Tag: education

Hi ho, hi ho, it's off to San Diego I go!

I have really exciting news: In August, I’ll be leaving UBC and Vancouver to take up the position as Associate Director of the Center for Teaching Development at UC San Diego! The new Director, Beth Simon, has gotten everyone fired up about learning how to be better instructors. There are faculty just aching for some support so I’m really excited about bringing the community together to share all our expertise. Social media is about to hit teaching and learning at UCSD in a BIG way!

This is a terrific opportunity for me and a natural progression on the career path I’m following. I think I’ll finally shake the imposter syndrome I’ve felt ever since I, with a Ph.D. in mathematics, became an “astronomer.”

There’s so much do right now, not the least of which is getting my house ready to sell. If you follow me on Twitter (I’m @polarisdotca), you may have seen my #homerenovation hashtag a lot lately. Yes, so much to do but so exciting!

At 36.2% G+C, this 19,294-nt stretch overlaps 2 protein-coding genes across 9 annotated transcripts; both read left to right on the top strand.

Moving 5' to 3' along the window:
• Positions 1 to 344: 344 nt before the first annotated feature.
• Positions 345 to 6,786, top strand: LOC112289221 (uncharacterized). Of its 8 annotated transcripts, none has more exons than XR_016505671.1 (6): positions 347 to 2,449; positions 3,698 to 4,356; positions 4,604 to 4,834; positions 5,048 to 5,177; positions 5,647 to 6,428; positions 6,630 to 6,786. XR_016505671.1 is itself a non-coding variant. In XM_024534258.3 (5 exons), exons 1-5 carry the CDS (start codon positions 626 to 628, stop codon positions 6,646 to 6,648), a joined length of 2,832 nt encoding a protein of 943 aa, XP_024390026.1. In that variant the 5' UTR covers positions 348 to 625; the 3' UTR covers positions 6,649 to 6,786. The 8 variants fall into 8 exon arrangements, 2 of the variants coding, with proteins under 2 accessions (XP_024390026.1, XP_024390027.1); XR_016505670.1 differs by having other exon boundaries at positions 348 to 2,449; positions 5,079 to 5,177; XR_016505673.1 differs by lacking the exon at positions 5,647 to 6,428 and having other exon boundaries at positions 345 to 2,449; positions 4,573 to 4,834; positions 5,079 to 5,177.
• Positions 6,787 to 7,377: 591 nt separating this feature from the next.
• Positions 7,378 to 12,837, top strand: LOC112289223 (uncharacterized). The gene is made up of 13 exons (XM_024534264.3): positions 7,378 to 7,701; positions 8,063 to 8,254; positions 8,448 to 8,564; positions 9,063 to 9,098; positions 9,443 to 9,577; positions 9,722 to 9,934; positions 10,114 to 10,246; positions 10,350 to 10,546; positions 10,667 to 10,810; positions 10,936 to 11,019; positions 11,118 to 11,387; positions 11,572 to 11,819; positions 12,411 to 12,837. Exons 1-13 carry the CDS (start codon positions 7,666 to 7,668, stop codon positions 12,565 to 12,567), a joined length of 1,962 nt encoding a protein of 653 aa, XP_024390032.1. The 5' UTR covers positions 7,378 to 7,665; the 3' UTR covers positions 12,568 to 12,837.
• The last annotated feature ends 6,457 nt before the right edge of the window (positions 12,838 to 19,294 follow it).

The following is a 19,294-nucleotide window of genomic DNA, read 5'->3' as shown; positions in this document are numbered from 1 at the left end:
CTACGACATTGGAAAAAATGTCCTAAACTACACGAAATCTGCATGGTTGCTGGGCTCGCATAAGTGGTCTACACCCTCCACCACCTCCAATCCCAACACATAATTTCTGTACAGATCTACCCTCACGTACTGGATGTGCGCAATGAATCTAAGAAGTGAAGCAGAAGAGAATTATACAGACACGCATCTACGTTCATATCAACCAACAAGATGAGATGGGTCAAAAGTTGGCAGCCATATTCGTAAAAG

Stay tuned. This is just the beginning of a really great adventure!




Workshop on Effective Peer Instruction in Biology

I’m really excited to be running another peer instruction workshop with my colleague Cynthia Heiner. This time, we’re tailoring the content of the clicker questions to biology, thanks to the input (and organization) of our CWSEI colleague, Bridgette Clarkston (@funnyfishes on Twitter). I’ll try to get the presentation into Slideshare. In the meantime, I made of poster [PDF] for the the 2012 CWSEI End-of-Year event that illustrates the clicker choreography we recommend.

Effective Peer Instruction in Biology
Using Clickers

Wednesday, May 16, 2012

Presenters Peter Newbury and Cynthia Heiner
CWSEI Science Teaching and Learning Fellows
Time 9:00 – 9:30 am: Coffee and donuts
9:30 am – 12:30 pm: Workshop
12:30 – 1:00 pm: Lunch (provided), chance to mingle and ask questions
Location Biological Sciences Bldg, room 4223 (next to Zoology Main Office)